Possibly a more relevant question is “Who owns profitability?” Certainly, we could answer everyone in the organization owns profitability, and that’s true, though some functions more directly than others. The whole concept of Point-of-Work seems to imply a place where work is accomplished. In part, I agree, however Point-of-Work is more of a discipline than a destination. It is a focused mindset on building sustained workforce capability and accelerating productivity that produces measurable business outcomes and value. Is that responsibility owned by L&D or the operational side of the business?
With “workflow learning” gaining a lot of airtime lately; countless LinkedIn articles; and respected thought-leader endorsements, one may think this is the new path to workforce sustainability. I believe the shift toward workflow learning is part of the solution, but only part. We (L&D) own a Learning Performance Continuum that spans from Point-of-Entry to the Point-of-Work; however, mastery seems mainly focused upon Point-of-Entry…which could also be referred to as “Point-of-Learning”. Does this focus imply ownership to Point-of-Work as well? It should…but are L&D resources equipped with the right discipline, skills. methods, and technology to do so?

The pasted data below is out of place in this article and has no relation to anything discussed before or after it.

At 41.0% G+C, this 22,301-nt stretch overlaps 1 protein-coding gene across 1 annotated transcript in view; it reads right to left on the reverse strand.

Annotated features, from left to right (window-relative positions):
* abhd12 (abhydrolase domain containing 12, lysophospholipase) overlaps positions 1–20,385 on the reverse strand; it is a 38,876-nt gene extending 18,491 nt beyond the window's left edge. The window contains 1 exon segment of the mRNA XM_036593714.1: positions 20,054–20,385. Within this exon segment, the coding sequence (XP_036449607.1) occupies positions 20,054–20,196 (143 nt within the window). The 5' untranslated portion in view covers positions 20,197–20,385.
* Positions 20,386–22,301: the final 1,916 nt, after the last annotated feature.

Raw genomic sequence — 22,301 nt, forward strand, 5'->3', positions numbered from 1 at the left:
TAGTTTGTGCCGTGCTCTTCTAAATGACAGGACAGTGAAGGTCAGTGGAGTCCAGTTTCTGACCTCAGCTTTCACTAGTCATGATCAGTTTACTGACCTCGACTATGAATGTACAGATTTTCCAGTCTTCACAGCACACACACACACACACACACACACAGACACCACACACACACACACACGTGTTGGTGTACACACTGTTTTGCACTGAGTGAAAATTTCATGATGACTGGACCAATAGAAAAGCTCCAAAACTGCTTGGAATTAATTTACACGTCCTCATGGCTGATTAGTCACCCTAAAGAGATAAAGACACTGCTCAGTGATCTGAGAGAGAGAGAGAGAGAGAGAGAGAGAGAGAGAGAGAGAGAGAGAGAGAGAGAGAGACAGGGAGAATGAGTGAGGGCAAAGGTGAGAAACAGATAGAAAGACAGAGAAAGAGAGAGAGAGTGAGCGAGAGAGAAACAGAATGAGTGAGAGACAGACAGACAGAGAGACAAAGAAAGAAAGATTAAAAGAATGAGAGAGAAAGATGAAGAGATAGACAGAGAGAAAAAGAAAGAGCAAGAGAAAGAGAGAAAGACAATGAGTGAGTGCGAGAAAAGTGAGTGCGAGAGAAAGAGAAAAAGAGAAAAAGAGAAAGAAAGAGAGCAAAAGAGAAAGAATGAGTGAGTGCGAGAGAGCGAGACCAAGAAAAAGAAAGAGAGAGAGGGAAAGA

Here’s a thought to consider… After chasing this performance discipline for the last 12 years or so, I’ve come to the conclusion that Point-of-Work is jointly owned by L&D and the primary stakeholders positioned in functional operational roles in the organization. These are the stakeholders who own the responsibility to produce, protect, and maintain profitability and are compensated to do so successfully. Does L&D have that same degree of skin in the game? Too often L&D is only considered as a cost center. Impact at Point-of-Work tied to L&D contribution is sorely needed and Point-of-Work ownership would help bridge that gap from being an expense to a value contributor.
I suppose you could call it a collaborative ownership relationship among operational stakeholders and L&D. Are solutions coming out of L&D focused on “learning by learning” or “learning by doing”? Point-of-Work represents ground zero for learning by doing, and the assets designed by L&D should enable that outcome. That means intentionally designing learning performance solutions that are likely not exclusively training-related and likely not deliverable via training technology like the LMS/LXP.
Do knowledge workers learn by using performance support assets delivered by productivity acceleration technology at the moment of need? Absolutely, however the design of those assets should be based upon the performance attributes restraining productivity and not limited to meeting learning objectives. Were these attributes used to frame solution design? What technology will be used to deliver those assets at the moment of need, and in many cases, inside the actual applications being utilized in the workflow? How were those attributes defined and by whom?
The “by whom?” question becomes critically important. Obviously, business matter experts (BMEs) from the operational side of the business must be involved. Who knows the workflows, the performance restrainers, the affected knowledge workers, and key performance deficiencies any better? How do the performance restrainer attributes find their way into the hands of capable instructional designers? This transition from discovery-to-design represents a gap for some L&D organizations; not totally a skill gap, but more of a discipline gap.